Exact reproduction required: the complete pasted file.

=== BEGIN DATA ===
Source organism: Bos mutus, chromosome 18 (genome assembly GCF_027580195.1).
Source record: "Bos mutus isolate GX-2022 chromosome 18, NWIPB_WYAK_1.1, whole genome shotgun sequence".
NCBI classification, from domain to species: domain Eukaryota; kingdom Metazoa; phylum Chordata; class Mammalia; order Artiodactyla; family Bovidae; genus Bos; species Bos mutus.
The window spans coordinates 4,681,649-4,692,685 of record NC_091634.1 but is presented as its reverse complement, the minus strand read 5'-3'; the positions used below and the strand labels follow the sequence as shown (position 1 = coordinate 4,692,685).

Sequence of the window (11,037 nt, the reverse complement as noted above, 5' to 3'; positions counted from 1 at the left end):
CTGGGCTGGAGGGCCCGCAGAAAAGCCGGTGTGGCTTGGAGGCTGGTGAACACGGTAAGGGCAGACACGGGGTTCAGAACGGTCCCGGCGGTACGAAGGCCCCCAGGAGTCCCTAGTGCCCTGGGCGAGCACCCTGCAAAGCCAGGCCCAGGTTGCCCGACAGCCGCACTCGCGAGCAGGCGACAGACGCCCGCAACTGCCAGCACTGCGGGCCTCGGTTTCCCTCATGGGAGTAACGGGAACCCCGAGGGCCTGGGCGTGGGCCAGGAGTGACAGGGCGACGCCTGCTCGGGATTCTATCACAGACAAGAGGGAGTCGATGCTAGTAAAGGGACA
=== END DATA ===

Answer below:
Source organism: Bos mutus, chromosome 18 (genome assembly GCF_027580195.1).
Source record: "Bos mutus isolate GX-2022 chromosome 18, NWIPB_WYAK_1.1, whole genome shotgun sequence".
NCBI classification, from domain to species: domain Eukaryota; kingdom Metazoa; phylum Chordata; class Mammalia; order Artiodactyla; family Bovidae; genus Bos; species Bos mutus.
The window spans coordinates 4,681,649-4,692,685 of record NC_091634.1 but is presented as its reverse complement, the minus strand read 5'-3'; the positions used below and the strand labels follow the sequence as shown (position 1 = coordinate 4,692,685).

Sequence of the window (11,037 nt, the reverse complement as noted above, 5' to 3'; positions counted from 1 at the left end):
CTGGGCTGGAGGGCCCGCAGAAAAGCCGGTGTGGCTTGGAGGCTGGTGAACACGGTAAGGGCAGACACGGGGTTCAGAACGGTCCCGGCGGTACGAAGGCCCCCAGGAGTCCCTAGTGCCCTGGGCGAGCACCCTGCAAAGCCAGGCCCAGGTTGCCCGACAGCCGCACTCGCGAGCAGGCGACAGACGCCCGCAACTGCCAGCACTGCGGGCCTCGGTTTCCCTCATGGGAGTAACGGGAACCCCGAGGGCCTGGGCGTGGGCCAGGAGTGACAGGGCGACGCCTGCTCGGGATTCTATCACAGACAAGAGGGAGTCGATGCTAGTAAAGGGACA